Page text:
Referring now to FIG. 3, the method 300 proceeds to decision block 314 where it is determined whether the problem with the customer IHS has been diagnosed. With the physical IHS created in block 312 of the method 300, in an embodiment, the customer support provider 204 or a representative of the customer support provider 204 may use the physical IHS to triage and/or diagnose the problem with the customer IHS. In an embodiment, the physical IHS engine 218 may diagnose the problem with the customer IHS using the physical IHS. If the problem with the customer IHS is diagnosed using the physical IHS, the method 300 proceeds to block 310 where the customer 206 is provided with the solution to the problem with the customer IHS. Use of the physical IHS to diagnose the problem with the customer IHS allows the customer support provider 204 or the physical IHS engine 218 to determine the solution to the problem and produce, for example, a list of steps that the customer 206 must perform to fix the problem with the customer IHS that may be then provided to the customer 206. In an embodiment, the diagnosis may determine that the problem with the customer IHS requires replacement hardware for the customer IHS, and the customer support provider 204 may then inform the customer 206 that the replacement hardware is being provided. While examples have been provided, the solution to any problem that may be solved using the physical IHS may be provided to the customer 206 at block 310 of the method 300.

Referring now to FIG. 3, if at decision block 314 it is determined that the problem with the customer IHS has not been diagnosed, the method 300 proceeds to block 316 where the method ends and the customer support provider 204 recommends alternate customer supports options to solve the problem with the customer IHS. Thus, a system and method are provided which allow a customer support provider to accurately diagnose a problem on a customers IHS by recreating the customers IHS to allow triage and/or diagnosis of the problem.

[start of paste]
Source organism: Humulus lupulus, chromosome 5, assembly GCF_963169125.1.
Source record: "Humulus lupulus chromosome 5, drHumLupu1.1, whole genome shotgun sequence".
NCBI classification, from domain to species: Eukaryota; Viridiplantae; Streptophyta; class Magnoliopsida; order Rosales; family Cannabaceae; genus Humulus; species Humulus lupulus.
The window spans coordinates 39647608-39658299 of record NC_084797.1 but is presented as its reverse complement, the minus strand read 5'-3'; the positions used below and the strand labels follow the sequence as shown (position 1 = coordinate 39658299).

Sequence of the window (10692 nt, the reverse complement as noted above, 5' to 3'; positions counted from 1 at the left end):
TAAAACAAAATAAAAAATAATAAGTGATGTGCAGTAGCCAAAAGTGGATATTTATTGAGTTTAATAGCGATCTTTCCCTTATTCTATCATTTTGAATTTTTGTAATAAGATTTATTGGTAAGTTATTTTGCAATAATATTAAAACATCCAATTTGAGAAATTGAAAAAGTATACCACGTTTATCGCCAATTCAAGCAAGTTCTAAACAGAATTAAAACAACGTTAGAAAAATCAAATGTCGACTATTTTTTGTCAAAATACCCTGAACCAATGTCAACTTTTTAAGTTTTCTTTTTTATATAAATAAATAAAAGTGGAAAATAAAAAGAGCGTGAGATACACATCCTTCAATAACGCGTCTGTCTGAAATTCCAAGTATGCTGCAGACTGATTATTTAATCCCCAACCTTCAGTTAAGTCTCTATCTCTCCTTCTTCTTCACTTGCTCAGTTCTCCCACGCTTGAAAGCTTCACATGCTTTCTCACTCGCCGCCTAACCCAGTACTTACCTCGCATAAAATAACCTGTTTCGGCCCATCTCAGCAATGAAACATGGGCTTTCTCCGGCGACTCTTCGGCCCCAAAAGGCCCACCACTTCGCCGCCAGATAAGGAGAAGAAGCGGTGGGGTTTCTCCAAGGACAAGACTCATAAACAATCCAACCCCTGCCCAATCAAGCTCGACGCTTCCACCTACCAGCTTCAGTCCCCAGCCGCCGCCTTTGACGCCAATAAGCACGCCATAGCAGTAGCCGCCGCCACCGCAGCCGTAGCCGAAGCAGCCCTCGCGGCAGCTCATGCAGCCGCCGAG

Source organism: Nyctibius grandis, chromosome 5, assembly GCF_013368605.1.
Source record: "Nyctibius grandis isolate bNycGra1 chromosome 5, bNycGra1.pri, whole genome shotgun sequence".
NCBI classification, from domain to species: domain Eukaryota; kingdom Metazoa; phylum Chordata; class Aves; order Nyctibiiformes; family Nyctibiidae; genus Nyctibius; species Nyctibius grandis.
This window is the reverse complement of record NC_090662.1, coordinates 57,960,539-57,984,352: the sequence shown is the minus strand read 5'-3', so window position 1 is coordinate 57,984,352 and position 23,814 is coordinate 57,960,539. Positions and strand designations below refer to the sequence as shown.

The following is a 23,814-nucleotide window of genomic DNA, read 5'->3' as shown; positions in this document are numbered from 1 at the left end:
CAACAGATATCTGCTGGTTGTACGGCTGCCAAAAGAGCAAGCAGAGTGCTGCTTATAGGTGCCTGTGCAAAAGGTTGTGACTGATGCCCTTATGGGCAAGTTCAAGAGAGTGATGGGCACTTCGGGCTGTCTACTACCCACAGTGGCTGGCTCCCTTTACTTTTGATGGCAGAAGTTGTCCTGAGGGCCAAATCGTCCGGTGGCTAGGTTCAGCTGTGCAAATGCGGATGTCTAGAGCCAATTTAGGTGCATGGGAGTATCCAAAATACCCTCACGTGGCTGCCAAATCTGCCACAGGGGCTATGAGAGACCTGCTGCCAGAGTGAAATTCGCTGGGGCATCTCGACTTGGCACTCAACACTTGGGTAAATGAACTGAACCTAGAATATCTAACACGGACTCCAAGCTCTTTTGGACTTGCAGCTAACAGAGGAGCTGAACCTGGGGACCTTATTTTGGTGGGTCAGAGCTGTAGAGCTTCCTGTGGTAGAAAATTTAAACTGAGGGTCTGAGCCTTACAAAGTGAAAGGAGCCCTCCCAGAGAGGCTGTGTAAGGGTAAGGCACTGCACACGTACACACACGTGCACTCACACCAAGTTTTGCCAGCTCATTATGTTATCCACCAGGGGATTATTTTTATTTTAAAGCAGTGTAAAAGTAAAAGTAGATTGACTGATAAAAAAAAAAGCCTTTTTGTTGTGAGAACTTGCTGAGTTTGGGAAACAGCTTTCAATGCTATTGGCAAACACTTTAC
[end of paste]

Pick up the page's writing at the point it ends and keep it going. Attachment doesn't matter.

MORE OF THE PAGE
In an embodiment, after the conclusion of the method 300, the customer 206 may experience another problem with the customer IHS. The method 300 may then be repeated substantially similarly as is described above. However, second customer IHS data from the customer IHS that is retrieved at block 304 in the second iteration of the method 300 may then be compared to first customer IHS data from the customer IHS that was retrieved at block 304 in the first iteration of the method 300. In an embodiment, the virtual IHS engine 216 and/or the physical IHS engine 218 may compare the first customer IHS data and the second customer IHS data to determine whether or not a change has been made to the customer IHS between the first iteration of the method 300 and the second iteration of the method 300. In an embodiment, the comparing of the first customer IHS data and the second customer IHS data may occur before, during, or after the creation and/or running of the virtual IHS or the physical IHS.

Although illustrative embodiments have been shown and described, a wide range of modification, change and substitution is contemplated in the foregoing disclosure and in some instances, some features of the embodiments may be employed without a corresponding use of other features. Accordingly, it is appropriate that the appended claims be construed broadly and in a manner consistent with the scope of the embodiments disclosed herein.